Pevensey Castle: Roman signs

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Pevensey Castle © David Gill

The west gate of the Roman Saxon Shore fort at Pevensey is marked (in the path) with a Ministry sign. The gate itself is flanked by massive bastions. The Roman walls in effect became an outer bailey for the medieval castle.

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Pevensey Castle, Roman west gate © David Gill

Pevensey Castle: guidebooks

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1952 (repr. 1956)

Sir Charles Peers prepared the post-war guidebook to Pevensey Castle in 1952. The monument incorporates part of the Roman Saxon Shore fort. The guidebook contains a history followed by a description. A foldout plan is placed inside the back cover. A number of black and white photographs are included.

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1952 (rev. with additions 1963)

Peers’ guide continued to be published through the 1960s. The pictures were placed as a block rather than slotted through the text.

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1970

A souvenir guide was prepared by Derek F. Renn in 1970. He had previously prepared a similar souvenir guide for three shell keeps in the west country. Renn later wrote the official guidebooks to a number of sites in England and Wales.

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1999 (rev. 2011)

The English Heritage guidebook is prepared by John Goodall. This starts with a tour and description, and then a section on the history. There is a special section on the Second World War defences. A colour plan is provided inside the back cover.

Viewing the burial mounds at Sutton Hoo

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Sutton Hoo © David Gill

The new viewing platform adjacent to the site of the ship-burial at Sutton Hoo is developing. At the moment it looks rather stark against the tree line but the plan is to blend it into the background.

The 2014 temporary tower gave a totally new perspective on the site. I very much hope that the new tower will help visitors to understand a little bit more about the site.

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View over the Sutton Hoo burial site (April 2015) © David Gill

Jupiter Dolichenus at Vindolanda

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Vindolanda, temple of Jupiter Dolichenus © David Gill

The sanctuary of Jupiter Dolichenus lies just inside the northern ramparts of the fort at Vindolanda. It was excavated in 2009.

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Vindolanda, altar of Jupiter Dolichenus © David Gill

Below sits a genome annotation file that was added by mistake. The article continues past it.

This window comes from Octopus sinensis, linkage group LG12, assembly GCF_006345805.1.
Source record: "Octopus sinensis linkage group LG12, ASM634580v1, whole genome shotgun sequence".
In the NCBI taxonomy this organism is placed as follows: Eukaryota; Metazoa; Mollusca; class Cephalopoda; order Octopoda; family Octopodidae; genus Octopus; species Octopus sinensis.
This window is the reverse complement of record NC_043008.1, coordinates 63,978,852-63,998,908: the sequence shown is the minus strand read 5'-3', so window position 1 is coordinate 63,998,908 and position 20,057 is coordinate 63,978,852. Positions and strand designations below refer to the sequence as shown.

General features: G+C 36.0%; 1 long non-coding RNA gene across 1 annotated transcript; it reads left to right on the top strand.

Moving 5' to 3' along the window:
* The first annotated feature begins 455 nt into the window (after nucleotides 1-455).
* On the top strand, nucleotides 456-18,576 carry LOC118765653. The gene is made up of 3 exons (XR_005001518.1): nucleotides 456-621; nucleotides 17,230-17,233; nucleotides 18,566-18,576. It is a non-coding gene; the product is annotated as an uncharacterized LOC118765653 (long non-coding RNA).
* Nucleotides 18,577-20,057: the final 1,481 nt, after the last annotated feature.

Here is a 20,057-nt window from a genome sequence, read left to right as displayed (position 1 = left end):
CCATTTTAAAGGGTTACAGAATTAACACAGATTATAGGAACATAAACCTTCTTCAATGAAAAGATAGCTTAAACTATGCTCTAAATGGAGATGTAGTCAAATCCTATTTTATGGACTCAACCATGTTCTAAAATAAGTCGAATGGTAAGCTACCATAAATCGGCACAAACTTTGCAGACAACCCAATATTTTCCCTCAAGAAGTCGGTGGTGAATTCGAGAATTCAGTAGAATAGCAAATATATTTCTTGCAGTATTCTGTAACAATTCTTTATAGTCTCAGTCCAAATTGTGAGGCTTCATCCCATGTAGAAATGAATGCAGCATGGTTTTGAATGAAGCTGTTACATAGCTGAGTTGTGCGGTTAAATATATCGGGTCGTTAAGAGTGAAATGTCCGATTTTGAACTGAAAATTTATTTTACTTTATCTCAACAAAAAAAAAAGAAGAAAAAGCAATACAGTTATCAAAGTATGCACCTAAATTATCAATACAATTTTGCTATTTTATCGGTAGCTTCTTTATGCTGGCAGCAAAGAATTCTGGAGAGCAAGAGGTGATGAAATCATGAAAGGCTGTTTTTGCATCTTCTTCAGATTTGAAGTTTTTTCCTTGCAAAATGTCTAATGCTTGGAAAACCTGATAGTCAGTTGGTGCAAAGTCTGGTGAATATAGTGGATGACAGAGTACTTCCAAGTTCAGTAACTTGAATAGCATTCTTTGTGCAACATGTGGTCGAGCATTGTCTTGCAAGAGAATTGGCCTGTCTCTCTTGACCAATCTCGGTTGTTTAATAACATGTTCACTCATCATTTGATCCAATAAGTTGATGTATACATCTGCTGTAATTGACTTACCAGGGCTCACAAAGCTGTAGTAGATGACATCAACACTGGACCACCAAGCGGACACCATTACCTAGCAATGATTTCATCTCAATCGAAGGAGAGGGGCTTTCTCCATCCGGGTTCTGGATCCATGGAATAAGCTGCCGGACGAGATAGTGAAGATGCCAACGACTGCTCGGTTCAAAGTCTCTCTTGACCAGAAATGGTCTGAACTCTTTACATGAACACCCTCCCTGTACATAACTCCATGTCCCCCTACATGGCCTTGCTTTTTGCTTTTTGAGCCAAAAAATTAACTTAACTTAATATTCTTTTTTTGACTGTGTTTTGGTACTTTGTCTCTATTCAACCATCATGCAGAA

One of the finds was a stone inscribed altar (now displayed in the museum). It bears a relief of Jupiter standing on the back of a bull. The inscription is dedicated to Jupiter Dol<o>chenus by Sulpicius Pudens, prefect of the Fourth Cohort Gallorum.

Sulpicius Pudens also appears on a second altar dedicated to Jupiter (but not Jupiter Dolichenus) that was found at Staward Pele in 1885 (RIB 1688). The earliest dedication to Jupiter was probably made by the prefect Quintus Petronius Urbicus dating to 213-235 (RIB 1686). Another prefect also made a dedication to Jupiter (RIB 1687). A fourth inscription, dedicated Naevius Hilarus, probably came from Vindolanda (RIB 2062). Some of these may have been dedicated in the praetorium building.

The Fourth Cohort Gallorum was stationed at Vindolanda from c. 213 to 367. The unit is identified in an inscription of c. 213 (RIB 1705). The unit is recorded in a building inscription of 223 (RIB 1706); it probably relates to the rebuilding of the south gate of the fort. The cohort is recorded on an inscription that dates to the reign of Probus, 276–282 (RIB 1710). Another prefect, Pituanius Secundus, erected an altar to the genius of the praetorium at Vindolanda (RIB 1685).

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Altar dedication by Quintus Petronius Urbicus from Vindolanda, Chesters Museum © David Gill

Dryburgh Abbey: choir

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Dryburgh Abbey © David Gill

The choir rested below the central tower. To the east was the high altar, and to the south the night stair to the dorter. The north-east pier remains in the remains of the north transpet. IMG_2645-Edit-Edit

Dryburgh Abbey © David Gill

Cambuskenneth Abbey: guidebook

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1950 (repr. 1973)

Cambuskenneth Abbey, near Stirling, was founded in 1147.

The remains of the abbey were placed in State Guardianship in 1908. Stewart Cruden prepared the first guidebook in 1950; a second edition appeared in 1978. It consists of two parts: history and description. A plan is placed on the centre pages.

Arbroath Abbey: guidebook

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1954 (4th impress. 1972)

Arbroath Abbey was founded by William the Lion in 1178 in memory of Thomas Becket of Canterbury. Tironensian monks from Kelso helped to establish the community. The abbey was the setting for the Declaration of Arbroath on 5 April 1320.

The official guide is divided into two sections: a history by R.L. Mackie; and a description by Stewart Cruden. A conjectural reconstruction is placed in the centre, and a fold-out plan inside the back cover.